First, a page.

So there you have it:  Seven simple tips to help navigate the labyrinth of mystery that is our final biblical book.  Are you ready to take it on?  If so, remember Revelation’s promise:  “Blessed is the one who reads the words of this prophecy, and blessed are those who hear it and take to heart what is written in it, because the time is near” (1:3).  Reading Revelation results in blessing.  It will bless you. And that, at least for me, is reason enough to read it and, yes, even enjoy it.  I hope you’ll read and enjoy it too.

Want to learn more? Go to
www.ConcordiaLutheranChurch.com
and check out audio and video from Pastor Tucker’s
message or Pastor Zach’s ABC!


[1] G.K. Chesterton, Orthodoxy (New York:  John Lane Company, 1909) 29.

[2] Tremper Longman III, Literary Approaches to Biblical Interpretation, in Foundations of Contemporary Interpretation, Moises Silva, ed. (Grand Rapids, MI:  Zondervan, 1996) 135.

[3] Suetonius, The Lives of the Caesars, H.M. Byrd, trans. (Wordsworth Editions, 1997) 358.

[4] Ethelbert Stauffer, Christ and the Caesars (Eugene, OR: Wipf & Stock, 1952) 155.

May 23, 2011 at 5:15 am 1 comment

ABC Extra – Christ’s Hidden Presence

It was my first night at college.  I was sitting in my dorm room with my roommate, the only other person on campus who I knew, when I heard a knock at my door.  Outside stood another student, a sophomore, who asked my roommate and I, “Hey, you wanna come outside and play Capture the Flag?”

Capture the Flag.  As best as I can tell, it’s kind of like Hide-n-Go-Seek for grown-ups.  Your team hides a flag while the other team seeks it.  And along the way, the other team not only seeks your flag, they seek you.  And they try to tag you out.  And so, you not only try to hide your flag, you try to hide yourself.

That night, I almost managed to capture the flag.  In fact, I made it all the way to the other team’s flag and was about to snatch it up and win the game for my Capture the Flag comrades when I felt a tap on my shoulder.  “Tag, you’re out,” the voice gleefully exclaimed.  It was the same guy who, just moments earlier, was standing outside my dorm room inviting me to come and join in the fun.  “What?” I asked in exasperation.  “Where did you come from?  I didn’t see anybody anywhere.”  “I was hiding behind that bush the whole time,” he responded.  “And you didn’t even know it.”

“And you didn’t even know it.”  This phrase has often come to my mind as and appropriate way to describe what Jesus’ return will be like.  In our text from this weekend, Paul describes the return of our Lord thusly:

According to the Lord’s own word, we tell you that we who are still alive, who are left till the coming of the Lord, will certainly not precede those who have fallen asleep. The Lord Himself will come down from heaven, with a loud command, with the voice of the archangel and with the trumpet call of God, and the dead in Christ will rise first.  After that, we who are still alive and are left will be caught up together with them in the clouds to meet the Lord in the air. And so we will be with the Lord forever. (1 Thessalonians 4:15-17)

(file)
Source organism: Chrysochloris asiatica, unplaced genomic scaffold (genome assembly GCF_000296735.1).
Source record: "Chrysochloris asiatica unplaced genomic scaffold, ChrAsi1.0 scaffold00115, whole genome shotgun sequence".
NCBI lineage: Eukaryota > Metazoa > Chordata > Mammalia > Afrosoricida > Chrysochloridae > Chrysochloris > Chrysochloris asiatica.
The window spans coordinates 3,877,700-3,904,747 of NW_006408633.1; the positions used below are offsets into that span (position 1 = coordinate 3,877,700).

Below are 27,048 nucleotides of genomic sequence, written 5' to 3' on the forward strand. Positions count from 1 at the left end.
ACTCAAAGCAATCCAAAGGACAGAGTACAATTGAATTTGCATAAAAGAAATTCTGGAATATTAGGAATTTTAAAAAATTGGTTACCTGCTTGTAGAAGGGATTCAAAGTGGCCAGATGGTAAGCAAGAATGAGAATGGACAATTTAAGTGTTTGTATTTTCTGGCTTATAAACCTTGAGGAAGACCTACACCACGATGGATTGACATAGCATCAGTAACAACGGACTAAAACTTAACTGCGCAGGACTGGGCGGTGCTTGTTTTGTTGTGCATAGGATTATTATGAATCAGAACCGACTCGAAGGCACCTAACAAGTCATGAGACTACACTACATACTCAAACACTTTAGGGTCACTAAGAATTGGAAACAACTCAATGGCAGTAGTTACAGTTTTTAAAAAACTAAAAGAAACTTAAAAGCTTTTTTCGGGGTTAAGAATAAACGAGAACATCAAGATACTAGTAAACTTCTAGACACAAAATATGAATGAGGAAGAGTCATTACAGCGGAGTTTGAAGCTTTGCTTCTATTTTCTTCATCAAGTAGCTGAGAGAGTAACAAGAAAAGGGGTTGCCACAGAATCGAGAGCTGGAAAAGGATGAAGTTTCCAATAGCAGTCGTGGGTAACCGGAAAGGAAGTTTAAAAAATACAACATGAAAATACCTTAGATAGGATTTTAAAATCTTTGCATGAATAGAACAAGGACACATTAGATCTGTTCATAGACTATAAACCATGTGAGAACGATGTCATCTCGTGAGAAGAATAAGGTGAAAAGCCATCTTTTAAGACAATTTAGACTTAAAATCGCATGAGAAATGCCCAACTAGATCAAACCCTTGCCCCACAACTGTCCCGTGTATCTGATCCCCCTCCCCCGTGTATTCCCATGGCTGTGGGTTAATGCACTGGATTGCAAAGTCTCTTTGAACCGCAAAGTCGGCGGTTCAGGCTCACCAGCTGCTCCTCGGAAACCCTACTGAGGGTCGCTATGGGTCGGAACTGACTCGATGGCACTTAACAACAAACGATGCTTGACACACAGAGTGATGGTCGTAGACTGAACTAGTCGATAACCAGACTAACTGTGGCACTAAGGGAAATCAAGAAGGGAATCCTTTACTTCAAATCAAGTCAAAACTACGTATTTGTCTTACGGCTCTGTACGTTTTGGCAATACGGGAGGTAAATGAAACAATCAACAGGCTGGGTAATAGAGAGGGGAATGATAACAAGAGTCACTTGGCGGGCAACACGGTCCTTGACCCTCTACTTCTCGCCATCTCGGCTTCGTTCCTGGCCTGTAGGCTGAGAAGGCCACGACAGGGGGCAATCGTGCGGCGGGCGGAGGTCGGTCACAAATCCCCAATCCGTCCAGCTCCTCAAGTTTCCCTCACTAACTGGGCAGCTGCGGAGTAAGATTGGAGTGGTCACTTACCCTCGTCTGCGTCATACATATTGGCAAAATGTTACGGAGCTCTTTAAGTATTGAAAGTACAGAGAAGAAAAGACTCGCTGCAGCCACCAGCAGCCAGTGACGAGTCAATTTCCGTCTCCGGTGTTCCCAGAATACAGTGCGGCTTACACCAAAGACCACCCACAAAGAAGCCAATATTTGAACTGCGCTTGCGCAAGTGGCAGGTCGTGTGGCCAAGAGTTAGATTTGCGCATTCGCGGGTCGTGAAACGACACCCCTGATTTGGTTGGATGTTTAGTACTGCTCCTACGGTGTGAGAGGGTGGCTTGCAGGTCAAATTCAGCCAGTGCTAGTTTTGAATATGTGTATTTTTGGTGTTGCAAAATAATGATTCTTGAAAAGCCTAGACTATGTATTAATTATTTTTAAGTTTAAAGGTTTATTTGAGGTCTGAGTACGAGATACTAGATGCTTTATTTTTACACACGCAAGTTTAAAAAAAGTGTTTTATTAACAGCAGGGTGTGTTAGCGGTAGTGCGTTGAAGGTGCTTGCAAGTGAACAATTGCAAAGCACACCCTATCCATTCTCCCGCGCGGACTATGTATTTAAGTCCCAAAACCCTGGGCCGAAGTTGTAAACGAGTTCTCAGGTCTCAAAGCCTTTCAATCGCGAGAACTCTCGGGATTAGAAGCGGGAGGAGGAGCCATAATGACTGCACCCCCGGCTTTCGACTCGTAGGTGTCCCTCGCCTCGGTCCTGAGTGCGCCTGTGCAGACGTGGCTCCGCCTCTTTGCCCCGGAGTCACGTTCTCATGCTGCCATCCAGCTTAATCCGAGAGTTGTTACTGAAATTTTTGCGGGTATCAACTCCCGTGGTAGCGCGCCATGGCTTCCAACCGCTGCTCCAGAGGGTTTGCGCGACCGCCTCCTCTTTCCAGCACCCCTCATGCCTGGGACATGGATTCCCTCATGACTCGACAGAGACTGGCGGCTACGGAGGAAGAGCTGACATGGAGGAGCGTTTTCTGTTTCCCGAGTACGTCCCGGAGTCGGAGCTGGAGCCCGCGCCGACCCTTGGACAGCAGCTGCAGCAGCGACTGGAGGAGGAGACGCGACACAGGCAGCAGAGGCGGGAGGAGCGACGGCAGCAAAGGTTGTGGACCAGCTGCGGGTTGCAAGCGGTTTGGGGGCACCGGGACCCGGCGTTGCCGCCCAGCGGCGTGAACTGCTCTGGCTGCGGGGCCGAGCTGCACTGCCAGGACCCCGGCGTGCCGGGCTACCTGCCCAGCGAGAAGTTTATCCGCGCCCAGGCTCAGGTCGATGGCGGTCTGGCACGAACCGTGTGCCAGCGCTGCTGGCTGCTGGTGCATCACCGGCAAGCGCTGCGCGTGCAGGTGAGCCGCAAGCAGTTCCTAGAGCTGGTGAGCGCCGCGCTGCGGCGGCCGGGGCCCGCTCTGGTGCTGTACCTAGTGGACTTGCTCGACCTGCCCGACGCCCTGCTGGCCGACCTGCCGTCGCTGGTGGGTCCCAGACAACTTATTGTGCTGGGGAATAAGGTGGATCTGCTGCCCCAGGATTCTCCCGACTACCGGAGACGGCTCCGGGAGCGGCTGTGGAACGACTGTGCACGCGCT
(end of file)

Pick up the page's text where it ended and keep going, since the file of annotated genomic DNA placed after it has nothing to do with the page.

Notably, when Paul speaks of “the coming of the Lord” in verse 16, the Greek word for “come” is parousia, meaning, “presence.”  In other words, it’s not just that the Lord will arrive from some distant cloud to the earth on the Last Day, it’s that the Lord will reveal that He’s been present with us the whole time.  And, a lot of times, we didn’t even know it.

In Matthew 25, Jesus explains the hidden nature of His presence to His followers thusly:

“I was hungry and you gave Me something to eat, I was thirsty and you gave Me something to drink, I was a stranger and you invited Me in, I needed clothes and you clothed Me, I was sick and you looked after Me, I was in prison and you came to visit Me.” Then the righteous will answer Him, “Lord, when did we see You hungry and feed You, or thirsty and give You something to drink?  When did we see You a stranger and invite You in, or needing clothes and clothe You? When did we see You sick or in prison and go to visit You?” The King will reply, “I tell you the truth, whatever you did for one of the least of these brothers of Mine, you did for Me.” (Matthew 25:35-40)

Jesus was there the whole time as we were feeding the hungry, carrying water for the thirsty, extending hospitality to the lonely, clothing the naked, and visiting the infirmed…and we didn’t even know it.  But the promise is, on the Last Day, we will know it.  Because we will see Jesus.  As Paul explains it: “Now we see but a poor reflection as in a mirror; then we shall see face to face” (1 Corinthians 13:12).  With the Last Day, Jesus’ hidden presence will be hidden no longer.

Often, this world looks anything but sacred, holy, and blessed.  It looks sinful, depraved, and broken.  And indeed it is.  But that’s not all it is.  Because Jesus is here with us the whole time – even if we see Him only dimly.  Jesus is here with us the whole time – even if we don’t know it.  And so, as we wait for our Lord’s final revelation, may His presence give us comfort and hope.

Want to learn more on this passage? Go to
www.ConcordiaLutheranChurch.com
and check out audio and video from Pastor Tucker’s
message or Pastor Zach’s ABC!

August 23, 2010 at 4:45 am Leave a comment